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How to Integrate High Definition Images into WordPress’s Custom Background

by Jason Gonzalez

Posted in Categories: Articles, Tutorials

27
Mar
2016
Pink flower high definition vs. regular image
Pink flower high definition vs. regular image

Background flower image is courtesy of pixabay.

In the course of updating Urban Square, I noticed the theme’s high definition background did not match with the options for WordPress’s built in custom background feature. For instance, in the captioned screenshot below, you can see that the custom background gives you several alignment and repeat options.

WordPress's Custom Background CSS options

WordPress’s Custom Background CSS options.

The way I had the high definition equivalent set up, users would simply drop in a 2x sized image to be swapped in on high definition displays. Simple enough. The problem is that the high definition version would just be one single image that stays in place, while the non hd version would change alignment, tile, etc. Not good. So, I had to come up with a new way forward.

Luckily, while researching, I landed on this Envato Tuts+ article linked from a Stack Overflow page: Modifying Custom Background Feature for Any HTML Element You Want. In this article, the author figured out where the code that creates the custom background feature is in the core files and how to filter its CSS stylesheet on the front end. I thought that this can be used to match our high definition image output to its non-hd counterpart.

This tutorial is recommended for readers familiar with setting up Customizer settings and controls, as well as how to include files into functions.php.

Setting up our Customizer controls

In my theme, I have a High Definition section, where users can upload a matching background image at twice the pixel resolution. Alternatively, you can add this to the existing Header Image section. Here is the way to do both.

In functions.php or a file included in functions.php, add:

$wp_customize->add_section(
	'themeslug_hidef', array(
		'title' => __( 'High Definition', 'text-domain' ),
		'description' => __( 'Upload a high definition version of your background image at twice the horizontal and vertical resolutions', 'text-domain' ),
		'priority' => 85,
	)
);

$wp_customize->add_setting(
	'background_2xbg_upload',
	array(
		'sanitize_callback' => 'esc_url_raw'
	)
);

$wp_customize->add_control(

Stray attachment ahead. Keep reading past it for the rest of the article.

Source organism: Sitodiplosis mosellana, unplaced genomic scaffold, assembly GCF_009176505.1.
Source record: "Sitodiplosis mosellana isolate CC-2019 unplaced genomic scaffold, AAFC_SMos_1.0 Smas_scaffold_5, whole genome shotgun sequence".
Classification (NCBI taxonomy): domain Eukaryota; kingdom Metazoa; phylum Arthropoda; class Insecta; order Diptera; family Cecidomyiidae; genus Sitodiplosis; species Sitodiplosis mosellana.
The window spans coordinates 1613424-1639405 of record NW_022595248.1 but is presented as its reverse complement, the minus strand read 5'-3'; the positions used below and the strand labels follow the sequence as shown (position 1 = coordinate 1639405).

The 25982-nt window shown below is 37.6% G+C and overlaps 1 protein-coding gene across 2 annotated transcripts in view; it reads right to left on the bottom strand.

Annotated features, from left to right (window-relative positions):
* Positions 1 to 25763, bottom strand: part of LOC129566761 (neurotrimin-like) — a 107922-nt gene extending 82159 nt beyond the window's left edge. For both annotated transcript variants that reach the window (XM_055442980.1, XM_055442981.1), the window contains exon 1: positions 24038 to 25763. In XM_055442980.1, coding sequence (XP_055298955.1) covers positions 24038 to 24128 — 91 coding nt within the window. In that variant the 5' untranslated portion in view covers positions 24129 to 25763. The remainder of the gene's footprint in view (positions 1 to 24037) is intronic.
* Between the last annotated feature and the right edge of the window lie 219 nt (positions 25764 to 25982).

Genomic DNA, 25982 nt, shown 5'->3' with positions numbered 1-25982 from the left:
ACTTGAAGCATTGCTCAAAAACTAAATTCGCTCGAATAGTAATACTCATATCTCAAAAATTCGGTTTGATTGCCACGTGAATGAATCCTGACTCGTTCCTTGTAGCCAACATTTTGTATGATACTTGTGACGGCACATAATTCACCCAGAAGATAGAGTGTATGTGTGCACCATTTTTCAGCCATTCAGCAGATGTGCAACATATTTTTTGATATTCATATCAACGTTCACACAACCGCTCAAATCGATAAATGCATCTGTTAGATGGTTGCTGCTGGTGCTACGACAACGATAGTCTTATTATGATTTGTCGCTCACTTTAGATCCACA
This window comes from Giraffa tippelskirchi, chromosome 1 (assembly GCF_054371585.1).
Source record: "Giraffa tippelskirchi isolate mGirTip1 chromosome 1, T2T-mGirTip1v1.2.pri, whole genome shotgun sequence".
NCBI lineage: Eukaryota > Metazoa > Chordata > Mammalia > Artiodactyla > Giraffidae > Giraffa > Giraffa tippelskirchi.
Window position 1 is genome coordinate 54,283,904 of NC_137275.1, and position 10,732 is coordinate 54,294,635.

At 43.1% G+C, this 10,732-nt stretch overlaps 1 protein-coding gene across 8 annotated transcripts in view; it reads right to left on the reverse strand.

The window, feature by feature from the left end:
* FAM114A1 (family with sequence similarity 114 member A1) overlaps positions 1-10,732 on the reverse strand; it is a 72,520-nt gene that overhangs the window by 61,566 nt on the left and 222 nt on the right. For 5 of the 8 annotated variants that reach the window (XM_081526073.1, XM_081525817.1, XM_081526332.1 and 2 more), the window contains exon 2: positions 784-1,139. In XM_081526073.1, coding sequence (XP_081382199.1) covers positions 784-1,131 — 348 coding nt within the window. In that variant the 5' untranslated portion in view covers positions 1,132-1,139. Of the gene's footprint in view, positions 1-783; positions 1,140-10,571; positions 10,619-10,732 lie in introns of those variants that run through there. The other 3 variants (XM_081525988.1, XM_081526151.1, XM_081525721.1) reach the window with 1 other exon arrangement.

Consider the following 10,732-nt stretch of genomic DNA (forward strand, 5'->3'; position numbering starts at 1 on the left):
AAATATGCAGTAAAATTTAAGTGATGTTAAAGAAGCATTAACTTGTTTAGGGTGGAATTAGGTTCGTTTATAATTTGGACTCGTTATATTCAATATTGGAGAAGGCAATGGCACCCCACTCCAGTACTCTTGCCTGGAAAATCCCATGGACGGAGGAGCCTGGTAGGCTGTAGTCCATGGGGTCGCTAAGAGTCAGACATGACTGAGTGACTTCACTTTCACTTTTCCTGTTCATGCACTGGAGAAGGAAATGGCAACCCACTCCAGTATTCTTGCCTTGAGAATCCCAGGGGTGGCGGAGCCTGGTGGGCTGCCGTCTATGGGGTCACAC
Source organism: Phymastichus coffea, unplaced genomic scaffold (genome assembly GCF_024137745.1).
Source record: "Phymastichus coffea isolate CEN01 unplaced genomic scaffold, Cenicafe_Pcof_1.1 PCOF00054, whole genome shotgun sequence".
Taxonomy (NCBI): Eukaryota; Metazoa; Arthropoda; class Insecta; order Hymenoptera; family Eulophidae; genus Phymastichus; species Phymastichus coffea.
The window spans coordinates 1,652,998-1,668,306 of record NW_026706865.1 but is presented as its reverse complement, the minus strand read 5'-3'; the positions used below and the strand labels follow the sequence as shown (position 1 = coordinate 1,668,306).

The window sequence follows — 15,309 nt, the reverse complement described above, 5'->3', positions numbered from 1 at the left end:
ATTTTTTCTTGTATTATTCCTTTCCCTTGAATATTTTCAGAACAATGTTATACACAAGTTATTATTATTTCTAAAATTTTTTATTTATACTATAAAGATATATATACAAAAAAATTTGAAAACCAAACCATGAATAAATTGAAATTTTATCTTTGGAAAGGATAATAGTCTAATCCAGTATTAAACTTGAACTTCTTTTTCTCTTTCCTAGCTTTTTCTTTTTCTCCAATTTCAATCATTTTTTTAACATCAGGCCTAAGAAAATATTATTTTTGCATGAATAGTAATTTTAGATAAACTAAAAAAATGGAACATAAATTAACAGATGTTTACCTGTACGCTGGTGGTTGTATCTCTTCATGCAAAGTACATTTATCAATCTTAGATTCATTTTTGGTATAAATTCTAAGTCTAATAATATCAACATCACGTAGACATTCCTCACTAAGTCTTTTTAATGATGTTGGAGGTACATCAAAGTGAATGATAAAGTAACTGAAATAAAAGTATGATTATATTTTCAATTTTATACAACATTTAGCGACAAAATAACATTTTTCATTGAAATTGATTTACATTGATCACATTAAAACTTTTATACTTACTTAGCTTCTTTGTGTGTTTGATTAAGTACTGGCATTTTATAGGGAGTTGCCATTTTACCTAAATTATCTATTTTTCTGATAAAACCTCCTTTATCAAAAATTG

new WP_Customize_Image_Control(
		$wp_customize, 'background_2xbg_upload', array(
			'label' => __( 'Current @2x Background', 'text-domain' ),
			'section' => 'themeslug_hidef',
			'settings' => 'background_2xbg_upload'
		)
	)
);

or, alternatively:

$wp_customize->add_setting(
	'background_2xbg_upload',
	array(
		'sanitize_callback' => 'esc_url_raw'
	)
);

$wp_customize->add_control(
	new WP_Customize_Image_Control(
		$wp_customize, 'background_2xbg_upload', array(
			'label' => __( 'Current @2x Background', 'text-domain' ),
			'section' => 'background_image',
			'settings' => 'background_2xbg_upload',
			'priority' => 20,
		)
	)
);

Just replace themeslug and text-domain (for translation) with your actual theme’s slug and text-domain. Usually, these are the same string.

Adding arguments to our theme support action

Of course, for implementing background image support, just simply drop this into functions.php:

add_theme_support( 'custom-background' );

But, we want to filter the output so that it reflects our high definition background too. So, according to the article, the code that outputs the stylesheet on the front end looks like the following (ripped straight from the article):

function _custom_background_cb() {
    $background = get_background_image();
    $color = get_background_color();
    if ( ! $background && ! $color )
        return;
 
    $style = $color ? "background-color: #$color;" : '';
 
    if ( $background ) {
        $image = " background-image: url('$background');";
 
        $repeat = get_theme_mod( 'background_repeat', 'repeat' );
        if ( ! in_array( $repeat, array( 'no-repeat', 'repeat-x', 'repeat-y', 'repeat' ) ) )
            $repeat = 'repeat';
        $repeat = " background-repeat: $repeat;";
 
        $position = get_theme_mod( 'background_position_x', 'left' );
        if ( ! in_array( $position, array( 'center', 'right', 'left' ) ) )
            $position = 'left';
        $position = " background-position: top $position;";